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The Canadian National Occupancy Standard is widely used internationally as an indicator of housing utilisation. The measure assesses the bedroom requirements of a household by specifying that:
Only 2.7% of Australian households in 2003-04 were assessed as needing one or more extra bedrooms to meet this occupancy standard. The proportion of households experiencing overcrowding was highest among households with five or more members (16%), and among households living in one-bedroom dwellings (6%).
In contrast, 77% of households had one or more bedrooms above the number required to meet the standard. The proportion of households with spare bedrooms was highest among two-person households (89%) and among households living in dwellings with four or more bedrooms (91%). While having spare bedrooms indicates a capacity to accommodate more people in reasonable comfort, it does not necessarily mean that dwellings are not being fully utilised. Households may put these 'spare' rooms to various uses (e.g. study, office, gymnasium, craft or hobby room, children's play room, guest bedroom or store room). Some may provide each child with a separate bedroom regardless of their age or sex.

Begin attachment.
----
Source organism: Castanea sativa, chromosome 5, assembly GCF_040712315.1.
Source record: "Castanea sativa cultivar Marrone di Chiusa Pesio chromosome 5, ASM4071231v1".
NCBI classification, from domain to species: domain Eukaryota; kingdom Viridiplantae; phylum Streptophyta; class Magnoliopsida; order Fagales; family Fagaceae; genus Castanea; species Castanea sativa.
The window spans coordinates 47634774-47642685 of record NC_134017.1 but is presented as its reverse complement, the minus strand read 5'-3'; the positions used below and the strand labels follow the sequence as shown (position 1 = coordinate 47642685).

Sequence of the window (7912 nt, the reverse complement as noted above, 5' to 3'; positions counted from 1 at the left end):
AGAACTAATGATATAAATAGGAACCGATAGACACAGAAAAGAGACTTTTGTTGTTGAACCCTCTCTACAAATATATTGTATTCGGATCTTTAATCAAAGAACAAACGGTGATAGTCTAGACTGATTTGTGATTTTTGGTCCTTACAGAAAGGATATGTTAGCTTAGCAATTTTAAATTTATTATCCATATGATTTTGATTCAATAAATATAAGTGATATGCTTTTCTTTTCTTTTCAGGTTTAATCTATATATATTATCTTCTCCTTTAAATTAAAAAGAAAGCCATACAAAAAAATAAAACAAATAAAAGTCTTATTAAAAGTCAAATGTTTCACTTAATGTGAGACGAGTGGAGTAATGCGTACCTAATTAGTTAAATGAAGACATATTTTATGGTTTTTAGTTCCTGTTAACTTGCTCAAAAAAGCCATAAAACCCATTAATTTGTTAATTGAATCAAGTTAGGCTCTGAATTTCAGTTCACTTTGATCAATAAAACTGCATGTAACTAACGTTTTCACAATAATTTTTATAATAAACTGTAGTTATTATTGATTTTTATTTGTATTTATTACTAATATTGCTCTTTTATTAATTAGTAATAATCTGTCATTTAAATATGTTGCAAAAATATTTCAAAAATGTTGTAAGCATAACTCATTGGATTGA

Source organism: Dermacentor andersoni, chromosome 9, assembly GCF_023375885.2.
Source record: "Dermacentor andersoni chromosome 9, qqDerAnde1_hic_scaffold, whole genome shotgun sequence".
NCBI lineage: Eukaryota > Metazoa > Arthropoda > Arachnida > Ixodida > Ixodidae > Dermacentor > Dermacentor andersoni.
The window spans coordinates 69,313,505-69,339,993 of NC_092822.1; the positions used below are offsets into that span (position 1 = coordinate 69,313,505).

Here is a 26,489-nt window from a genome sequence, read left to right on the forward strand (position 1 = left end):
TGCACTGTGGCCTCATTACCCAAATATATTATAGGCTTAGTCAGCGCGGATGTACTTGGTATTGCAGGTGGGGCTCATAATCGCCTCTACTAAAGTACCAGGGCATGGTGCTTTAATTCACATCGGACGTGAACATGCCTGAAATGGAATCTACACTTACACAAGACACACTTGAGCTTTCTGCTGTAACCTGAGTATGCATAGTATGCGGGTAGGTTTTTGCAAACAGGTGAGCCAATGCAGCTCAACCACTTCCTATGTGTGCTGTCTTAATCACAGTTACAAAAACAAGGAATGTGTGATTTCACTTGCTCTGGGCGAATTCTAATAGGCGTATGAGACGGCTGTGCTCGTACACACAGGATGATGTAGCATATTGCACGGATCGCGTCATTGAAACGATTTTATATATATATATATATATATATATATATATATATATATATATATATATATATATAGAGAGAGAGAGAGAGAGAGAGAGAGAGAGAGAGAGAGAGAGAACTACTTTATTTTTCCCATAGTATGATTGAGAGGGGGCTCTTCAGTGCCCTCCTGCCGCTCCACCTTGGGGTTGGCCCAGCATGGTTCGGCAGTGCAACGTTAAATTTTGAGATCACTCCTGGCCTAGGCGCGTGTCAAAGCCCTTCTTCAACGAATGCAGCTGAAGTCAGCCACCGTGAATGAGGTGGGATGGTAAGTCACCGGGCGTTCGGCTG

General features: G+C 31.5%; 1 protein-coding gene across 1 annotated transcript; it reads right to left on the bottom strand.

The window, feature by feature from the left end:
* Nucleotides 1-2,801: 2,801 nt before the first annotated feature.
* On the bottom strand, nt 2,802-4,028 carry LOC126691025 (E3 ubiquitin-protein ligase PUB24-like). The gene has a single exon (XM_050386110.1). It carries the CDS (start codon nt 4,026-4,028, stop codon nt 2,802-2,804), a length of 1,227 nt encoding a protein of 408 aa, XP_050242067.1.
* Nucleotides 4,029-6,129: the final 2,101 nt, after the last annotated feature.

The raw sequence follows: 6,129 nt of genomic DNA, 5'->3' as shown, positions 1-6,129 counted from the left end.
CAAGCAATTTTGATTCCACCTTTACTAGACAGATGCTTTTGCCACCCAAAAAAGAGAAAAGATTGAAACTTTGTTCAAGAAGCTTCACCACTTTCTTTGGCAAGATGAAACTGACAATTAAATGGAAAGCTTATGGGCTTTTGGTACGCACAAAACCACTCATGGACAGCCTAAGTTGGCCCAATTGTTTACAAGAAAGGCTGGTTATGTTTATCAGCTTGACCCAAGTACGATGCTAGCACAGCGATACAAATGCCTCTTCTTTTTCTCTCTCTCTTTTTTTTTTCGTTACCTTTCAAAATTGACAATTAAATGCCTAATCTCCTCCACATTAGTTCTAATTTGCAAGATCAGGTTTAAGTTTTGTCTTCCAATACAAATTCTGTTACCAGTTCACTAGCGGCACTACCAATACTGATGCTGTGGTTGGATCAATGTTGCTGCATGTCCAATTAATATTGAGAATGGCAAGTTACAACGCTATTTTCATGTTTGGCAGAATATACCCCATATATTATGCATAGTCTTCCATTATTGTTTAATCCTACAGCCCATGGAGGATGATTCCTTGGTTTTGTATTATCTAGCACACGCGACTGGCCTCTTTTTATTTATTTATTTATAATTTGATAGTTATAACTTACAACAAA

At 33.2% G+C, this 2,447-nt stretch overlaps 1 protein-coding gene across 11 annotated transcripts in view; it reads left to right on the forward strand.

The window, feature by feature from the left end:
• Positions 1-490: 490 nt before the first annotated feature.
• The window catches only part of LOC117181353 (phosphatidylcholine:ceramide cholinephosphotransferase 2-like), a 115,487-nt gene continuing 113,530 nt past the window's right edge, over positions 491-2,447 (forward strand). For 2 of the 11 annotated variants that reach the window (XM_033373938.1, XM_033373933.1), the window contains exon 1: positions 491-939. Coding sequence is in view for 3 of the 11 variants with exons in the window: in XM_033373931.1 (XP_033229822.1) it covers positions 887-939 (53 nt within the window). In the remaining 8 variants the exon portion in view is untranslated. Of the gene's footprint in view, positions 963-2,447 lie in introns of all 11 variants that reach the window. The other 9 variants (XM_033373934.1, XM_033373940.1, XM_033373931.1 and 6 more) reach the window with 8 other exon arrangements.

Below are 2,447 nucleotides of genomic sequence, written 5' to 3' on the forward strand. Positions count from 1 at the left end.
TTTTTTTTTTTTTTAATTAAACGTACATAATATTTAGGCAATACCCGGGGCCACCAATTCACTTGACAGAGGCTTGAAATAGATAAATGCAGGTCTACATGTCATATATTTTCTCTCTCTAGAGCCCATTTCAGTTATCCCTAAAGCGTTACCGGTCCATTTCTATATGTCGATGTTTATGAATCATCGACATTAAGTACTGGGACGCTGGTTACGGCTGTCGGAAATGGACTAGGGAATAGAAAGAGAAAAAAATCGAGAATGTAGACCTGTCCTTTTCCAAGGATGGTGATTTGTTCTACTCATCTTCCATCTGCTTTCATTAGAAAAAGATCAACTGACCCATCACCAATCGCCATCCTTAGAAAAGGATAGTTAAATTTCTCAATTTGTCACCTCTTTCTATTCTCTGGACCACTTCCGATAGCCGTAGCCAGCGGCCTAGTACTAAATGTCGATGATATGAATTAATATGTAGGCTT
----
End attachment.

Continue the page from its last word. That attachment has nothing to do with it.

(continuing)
In capital cities, the proportion of households with one or more spare bedrooms ranged from 68% in Darwin to 84% in Perth (graph 8.4). Outside of capital cities, the proportion of households with spare bedrooms was higher - possibly associated with higher proportions of separate houses in these areas. Conversely, overcrowding was more common in capital cities. In 2003-04, 3% of capital city households were in need of one or more bedrooms compared with 2% of households in the rest of Australia. Sydney and Darwin had the highest overcrowding rate (4%). These cities also had the highest proportions of flats, units and apartments.